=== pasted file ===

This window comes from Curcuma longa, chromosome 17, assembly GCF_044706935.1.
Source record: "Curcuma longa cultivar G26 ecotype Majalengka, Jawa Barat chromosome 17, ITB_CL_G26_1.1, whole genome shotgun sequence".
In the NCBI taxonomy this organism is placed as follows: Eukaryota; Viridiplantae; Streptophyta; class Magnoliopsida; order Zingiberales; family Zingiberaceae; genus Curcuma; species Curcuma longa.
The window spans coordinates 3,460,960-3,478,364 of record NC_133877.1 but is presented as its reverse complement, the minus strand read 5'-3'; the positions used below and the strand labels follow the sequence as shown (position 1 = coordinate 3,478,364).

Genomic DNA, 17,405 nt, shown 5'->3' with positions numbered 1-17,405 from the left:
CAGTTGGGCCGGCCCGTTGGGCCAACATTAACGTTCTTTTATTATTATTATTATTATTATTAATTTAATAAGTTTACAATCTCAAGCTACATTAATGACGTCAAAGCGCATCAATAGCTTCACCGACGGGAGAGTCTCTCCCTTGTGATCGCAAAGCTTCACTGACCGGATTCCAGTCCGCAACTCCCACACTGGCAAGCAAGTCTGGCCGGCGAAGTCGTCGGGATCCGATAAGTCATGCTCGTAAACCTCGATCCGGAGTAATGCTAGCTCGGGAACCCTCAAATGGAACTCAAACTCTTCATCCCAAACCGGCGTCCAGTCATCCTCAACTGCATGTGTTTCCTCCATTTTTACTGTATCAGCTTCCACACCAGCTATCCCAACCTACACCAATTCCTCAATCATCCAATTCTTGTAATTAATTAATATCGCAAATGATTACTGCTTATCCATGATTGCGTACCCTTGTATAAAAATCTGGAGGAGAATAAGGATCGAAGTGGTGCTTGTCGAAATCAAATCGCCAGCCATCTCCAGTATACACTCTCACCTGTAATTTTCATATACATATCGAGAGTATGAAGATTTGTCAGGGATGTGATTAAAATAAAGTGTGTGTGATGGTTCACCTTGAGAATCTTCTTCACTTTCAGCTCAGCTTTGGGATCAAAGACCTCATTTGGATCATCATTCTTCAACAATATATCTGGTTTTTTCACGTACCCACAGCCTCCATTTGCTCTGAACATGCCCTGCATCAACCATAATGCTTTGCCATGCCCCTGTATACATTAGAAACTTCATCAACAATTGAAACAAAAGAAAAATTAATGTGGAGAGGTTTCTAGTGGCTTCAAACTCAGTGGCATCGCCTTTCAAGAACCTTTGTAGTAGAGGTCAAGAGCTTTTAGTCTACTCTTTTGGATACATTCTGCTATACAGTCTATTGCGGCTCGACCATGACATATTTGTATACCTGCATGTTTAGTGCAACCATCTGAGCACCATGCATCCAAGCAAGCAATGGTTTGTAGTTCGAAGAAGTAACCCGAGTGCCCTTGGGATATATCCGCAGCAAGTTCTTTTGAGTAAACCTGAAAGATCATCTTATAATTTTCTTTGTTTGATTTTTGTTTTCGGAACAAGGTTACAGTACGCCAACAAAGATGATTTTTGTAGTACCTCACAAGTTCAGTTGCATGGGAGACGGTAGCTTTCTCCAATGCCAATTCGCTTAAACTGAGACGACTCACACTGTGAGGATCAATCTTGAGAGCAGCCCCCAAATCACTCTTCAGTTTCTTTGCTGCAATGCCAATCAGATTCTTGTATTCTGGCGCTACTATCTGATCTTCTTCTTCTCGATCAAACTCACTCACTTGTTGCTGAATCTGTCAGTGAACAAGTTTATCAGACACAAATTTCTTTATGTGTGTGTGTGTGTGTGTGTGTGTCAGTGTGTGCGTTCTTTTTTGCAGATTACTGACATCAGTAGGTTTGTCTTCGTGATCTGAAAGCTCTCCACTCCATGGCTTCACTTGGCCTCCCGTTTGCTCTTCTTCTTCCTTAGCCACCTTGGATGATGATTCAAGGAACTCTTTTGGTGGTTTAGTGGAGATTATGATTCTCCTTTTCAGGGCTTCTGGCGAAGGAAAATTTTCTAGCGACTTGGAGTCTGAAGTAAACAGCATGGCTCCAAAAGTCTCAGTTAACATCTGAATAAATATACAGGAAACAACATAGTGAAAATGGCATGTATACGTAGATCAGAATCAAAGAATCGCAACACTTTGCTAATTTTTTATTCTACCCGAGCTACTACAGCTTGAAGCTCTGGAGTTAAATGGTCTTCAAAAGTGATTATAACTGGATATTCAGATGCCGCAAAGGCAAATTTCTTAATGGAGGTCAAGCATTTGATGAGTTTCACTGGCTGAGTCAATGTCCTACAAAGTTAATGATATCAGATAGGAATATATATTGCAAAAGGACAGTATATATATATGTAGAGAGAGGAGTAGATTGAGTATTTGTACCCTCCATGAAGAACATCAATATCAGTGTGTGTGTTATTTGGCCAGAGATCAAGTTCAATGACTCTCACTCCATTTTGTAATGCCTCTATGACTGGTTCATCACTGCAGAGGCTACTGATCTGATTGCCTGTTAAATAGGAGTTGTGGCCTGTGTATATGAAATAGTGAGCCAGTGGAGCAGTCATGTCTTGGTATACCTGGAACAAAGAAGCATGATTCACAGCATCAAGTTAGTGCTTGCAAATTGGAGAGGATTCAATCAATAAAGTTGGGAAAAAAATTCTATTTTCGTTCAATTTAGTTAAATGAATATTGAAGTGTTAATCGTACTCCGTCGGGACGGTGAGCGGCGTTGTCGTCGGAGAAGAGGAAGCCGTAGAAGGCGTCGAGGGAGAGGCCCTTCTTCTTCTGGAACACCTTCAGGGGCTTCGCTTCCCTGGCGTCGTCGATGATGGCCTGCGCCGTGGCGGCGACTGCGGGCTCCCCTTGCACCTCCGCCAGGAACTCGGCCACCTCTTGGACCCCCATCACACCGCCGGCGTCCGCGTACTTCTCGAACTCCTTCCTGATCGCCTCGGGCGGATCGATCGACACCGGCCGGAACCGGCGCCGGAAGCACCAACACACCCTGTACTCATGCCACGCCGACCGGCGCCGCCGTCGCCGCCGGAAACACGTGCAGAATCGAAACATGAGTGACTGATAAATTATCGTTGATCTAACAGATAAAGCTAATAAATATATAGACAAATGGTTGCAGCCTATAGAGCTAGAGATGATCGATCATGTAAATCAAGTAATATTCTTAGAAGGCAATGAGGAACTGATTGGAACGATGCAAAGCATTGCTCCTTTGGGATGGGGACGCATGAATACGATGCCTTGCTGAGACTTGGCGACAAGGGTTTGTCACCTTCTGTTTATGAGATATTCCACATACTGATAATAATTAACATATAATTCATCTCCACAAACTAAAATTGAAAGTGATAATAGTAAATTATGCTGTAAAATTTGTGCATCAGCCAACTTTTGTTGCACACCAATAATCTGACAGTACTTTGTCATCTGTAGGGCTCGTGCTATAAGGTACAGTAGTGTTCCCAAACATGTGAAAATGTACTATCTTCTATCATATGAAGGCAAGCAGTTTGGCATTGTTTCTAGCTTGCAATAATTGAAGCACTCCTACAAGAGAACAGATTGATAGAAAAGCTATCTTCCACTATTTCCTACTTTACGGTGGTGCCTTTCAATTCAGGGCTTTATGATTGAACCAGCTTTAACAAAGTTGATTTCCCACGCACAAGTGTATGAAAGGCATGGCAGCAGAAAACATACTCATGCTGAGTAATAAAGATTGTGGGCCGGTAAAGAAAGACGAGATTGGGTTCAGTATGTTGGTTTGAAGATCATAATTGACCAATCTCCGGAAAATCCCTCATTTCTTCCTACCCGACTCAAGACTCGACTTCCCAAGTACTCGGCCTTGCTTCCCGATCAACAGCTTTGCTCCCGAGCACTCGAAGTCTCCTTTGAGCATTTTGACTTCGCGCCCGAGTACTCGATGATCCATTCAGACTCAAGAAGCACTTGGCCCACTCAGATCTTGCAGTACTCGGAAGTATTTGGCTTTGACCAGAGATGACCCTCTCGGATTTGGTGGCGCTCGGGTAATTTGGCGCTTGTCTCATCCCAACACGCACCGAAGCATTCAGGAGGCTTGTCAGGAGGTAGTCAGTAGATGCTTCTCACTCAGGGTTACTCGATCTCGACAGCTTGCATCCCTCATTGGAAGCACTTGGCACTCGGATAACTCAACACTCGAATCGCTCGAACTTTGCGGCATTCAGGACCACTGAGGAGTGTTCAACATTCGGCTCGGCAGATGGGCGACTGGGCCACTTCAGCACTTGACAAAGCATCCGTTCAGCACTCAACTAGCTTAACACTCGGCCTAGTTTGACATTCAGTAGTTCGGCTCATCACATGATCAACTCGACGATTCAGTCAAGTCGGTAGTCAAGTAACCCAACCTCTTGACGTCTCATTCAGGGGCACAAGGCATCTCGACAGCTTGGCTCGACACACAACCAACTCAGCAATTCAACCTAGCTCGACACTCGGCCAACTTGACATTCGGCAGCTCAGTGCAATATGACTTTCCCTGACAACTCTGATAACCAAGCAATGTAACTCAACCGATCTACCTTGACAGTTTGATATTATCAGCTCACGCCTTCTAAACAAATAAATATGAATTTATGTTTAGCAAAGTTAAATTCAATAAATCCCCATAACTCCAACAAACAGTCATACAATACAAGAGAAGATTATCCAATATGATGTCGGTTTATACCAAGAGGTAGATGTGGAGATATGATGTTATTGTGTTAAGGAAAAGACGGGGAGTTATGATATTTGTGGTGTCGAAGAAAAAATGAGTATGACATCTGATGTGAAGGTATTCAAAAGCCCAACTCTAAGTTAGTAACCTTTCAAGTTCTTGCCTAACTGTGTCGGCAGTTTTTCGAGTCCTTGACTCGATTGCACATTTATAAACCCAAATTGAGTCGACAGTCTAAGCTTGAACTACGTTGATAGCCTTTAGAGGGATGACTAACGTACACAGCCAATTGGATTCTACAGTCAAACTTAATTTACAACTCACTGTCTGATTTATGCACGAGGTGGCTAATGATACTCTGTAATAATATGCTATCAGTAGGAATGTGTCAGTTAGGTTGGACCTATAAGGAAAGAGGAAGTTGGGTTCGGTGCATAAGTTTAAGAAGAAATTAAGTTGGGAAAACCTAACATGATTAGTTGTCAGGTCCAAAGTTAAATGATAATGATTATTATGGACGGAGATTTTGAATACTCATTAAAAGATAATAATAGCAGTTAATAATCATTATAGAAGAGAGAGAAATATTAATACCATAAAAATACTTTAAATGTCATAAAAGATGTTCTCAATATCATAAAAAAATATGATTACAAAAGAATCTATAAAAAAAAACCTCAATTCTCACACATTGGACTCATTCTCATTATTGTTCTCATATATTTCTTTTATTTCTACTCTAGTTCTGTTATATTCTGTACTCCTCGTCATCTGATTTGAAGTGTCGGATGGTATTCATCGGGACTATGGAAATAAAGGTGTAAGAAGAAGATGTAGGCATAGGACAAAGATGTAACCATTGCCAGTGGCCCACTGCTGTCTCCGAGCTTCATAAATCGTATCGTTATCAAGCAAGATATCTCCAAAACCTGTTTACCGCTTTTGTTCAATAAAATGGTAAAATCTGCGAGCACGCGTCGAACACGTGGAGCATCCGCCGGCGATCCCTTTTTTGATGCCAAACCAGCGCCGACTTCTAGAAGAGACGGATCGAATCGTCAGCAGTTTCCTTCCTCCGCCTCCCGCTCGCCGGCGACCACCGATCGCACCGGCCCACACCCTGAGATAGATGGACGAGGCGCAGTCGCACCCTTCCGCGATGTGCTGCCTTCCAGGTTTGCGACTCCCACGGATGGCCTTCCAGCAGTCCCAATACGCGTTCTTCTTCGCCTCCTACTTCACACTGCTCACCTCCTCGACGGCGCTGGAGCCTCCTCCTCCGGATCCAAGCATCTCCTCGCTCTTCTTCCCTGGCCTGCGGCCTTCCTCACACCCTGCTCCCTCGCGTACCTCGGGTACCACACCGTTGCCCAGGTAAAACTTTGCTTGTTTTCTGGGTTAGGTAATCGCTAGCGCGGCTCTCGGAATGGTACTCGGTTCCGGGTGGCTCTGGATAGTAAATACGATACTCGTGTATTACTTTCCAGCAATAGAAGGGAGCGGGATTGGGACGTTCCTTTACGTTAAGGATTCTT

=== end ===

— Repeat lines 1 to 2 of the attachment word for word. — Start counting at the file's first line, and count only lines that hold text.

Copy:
This window comes from Curcuma longa, chromosome 17, assembly GCF_044706935.1.
Source record: "Curcuma longa cultivar G26 ecotype Majalengka, Jawa Barat chromosome 17, ITB_CL_G26_1.1, whole genome shotgun sequence".